Cadbury Castle, was this Camelot?

Cadbury Castle is near the town of South Cadbury in Somerset. Cadbury Castle is a good example of an Arthurian-age hillfort. Cadbury Castle is large, a classic hillfort with earthworks and a perimeter of 1200 yards encloses an 18 acre flat plateau at the top, with a raised area on the western end that is called localy as "Arthur's Palace." The summit of Cadbury Castle commands a fine a view over the entire countryside as far as Glastonbury Tor 12 miles away.

John Leland, King Henry VIII's Antiquary and author of The Assertion in the 16th century, is one of the first mention Cadbury Castle as having a connection with Camelot. He specifically says that the hill at South Cadbury is called Camelot. There is evidence he was drawing on a long tradition of local folk lore. The hill had been used as a fort up until the pre-Norman rule of Ethelred in the early 1000s, and it is possible that stories were passed down to Leland in the 1500s. Leland mentions that ploughing had brought coins and other small objects to the surface. It should be remembered that Camelot was a creation of twelfth century literature, first appearing in the romance, Lancelot le chavalier de la charette, by Chretien de Troyes.

The excavations at Cadbury Castle in the 1960's uncovered evidence of a long occupation, beginning in 3000 BC and running through to 1000 AD. Occupation was spasmodic, with the fort being unoccupied for longs periods. The major periods of construction were the Neolithic era, Late Bronze Age, Iron Age, Roman, Post-Roman, and Late Saxon.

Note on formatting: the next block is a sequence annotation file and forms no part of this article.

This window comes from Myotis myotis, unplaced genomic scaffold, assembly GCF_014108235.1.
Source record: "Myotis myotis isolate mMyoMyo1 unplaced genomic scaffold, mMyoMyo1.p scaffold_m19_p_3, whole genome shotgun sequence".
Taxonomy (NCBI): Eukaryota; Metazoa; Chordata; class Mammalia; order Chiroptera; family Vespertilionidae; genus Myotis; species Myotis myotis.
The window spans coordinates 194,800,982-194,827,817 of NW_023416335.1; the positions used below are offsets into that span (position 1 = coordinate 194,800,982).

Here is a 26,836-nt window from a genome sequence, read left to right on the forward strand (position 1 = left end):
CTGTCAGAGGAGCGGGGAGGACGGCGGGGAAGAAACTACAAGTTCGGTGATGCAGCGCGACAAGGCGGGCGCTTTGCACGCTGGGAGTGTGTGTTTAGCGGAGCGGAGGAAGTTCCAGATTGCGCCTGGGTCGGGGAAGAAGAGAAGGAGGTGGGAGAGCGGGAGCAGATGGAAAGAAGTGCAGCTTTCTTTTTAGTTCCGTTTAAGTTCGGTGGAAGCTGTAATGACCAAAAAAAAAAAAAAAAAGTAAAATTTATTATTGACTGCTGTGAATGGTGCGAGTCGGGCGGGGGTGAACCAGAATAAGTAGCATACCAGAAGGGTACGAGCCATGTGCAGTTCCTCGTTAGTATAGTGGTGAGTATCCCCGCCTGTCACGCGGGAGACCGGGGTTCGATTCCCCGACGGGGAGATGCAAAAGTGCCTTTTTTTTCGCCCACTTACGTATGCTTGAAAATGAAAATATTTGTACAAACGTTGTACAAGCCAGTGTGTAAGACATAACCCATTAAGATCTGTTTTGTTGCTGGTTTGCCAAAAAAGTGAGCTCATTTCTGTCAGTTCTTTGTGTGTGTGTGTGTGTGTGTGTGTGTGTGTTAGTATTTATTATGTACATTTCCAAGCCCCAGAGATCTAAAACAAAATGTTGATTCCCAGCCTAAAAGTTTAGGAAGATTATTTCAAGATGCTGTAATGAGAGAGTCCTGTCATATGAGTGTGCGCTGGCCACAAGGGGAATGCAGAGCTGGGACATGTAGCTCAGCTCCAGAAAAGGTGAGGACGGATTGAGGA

Amounts of Tintagel pottery were unearthed, which would make Cadbury Castle a relatively wealthy hillfort of this time period. Tintagel pottery is the distinctive late 5th/early 6th-century imported pottery that had served as major dating evidence on other Arthurian sites. Either Cadbury Castle was involved in a trade route with Tintagel or the same inhabitants were transporting the pottery from place to place along with themselves.

The archeology shows Cadbury Castle seemed to be more the heavily fortified headquarters for some great king, than purely a military castle. Four stone ramparts surrounding the inner structures, while the second, dubbed the "Stony Bank", had a coin built into it which could date no earlier than the fifth century. The innermost rampart was the most complex and is sixteen feet thick. The Post-Roman excavations show that there was a large timber hall built between 460-500. This hall measured 63'x34' and about a third of the building was separated by a screen which may have delineated the chieftain's quarters. The layout of this building implies a mastery of carpentry.

Basically Cadbury Castle was large enough to hold an entire army. Only powerful kings could amass such a large army. King Arthur could have been such a king..

There is also a "cave legend" connected to Cadbury Castle - Arthur is said to lie sleeping in a cave within the hill. The stories vary, but on Christmas Eve, apparently Arthur and his Knights come out and ride around the hill, and the sound of the hoofbeats can be heard.

Cadbury Castle has been fortified and occupied during the King Arthur era. It is only 12 miles from Glastonbury.

Southern England Arthurian Sites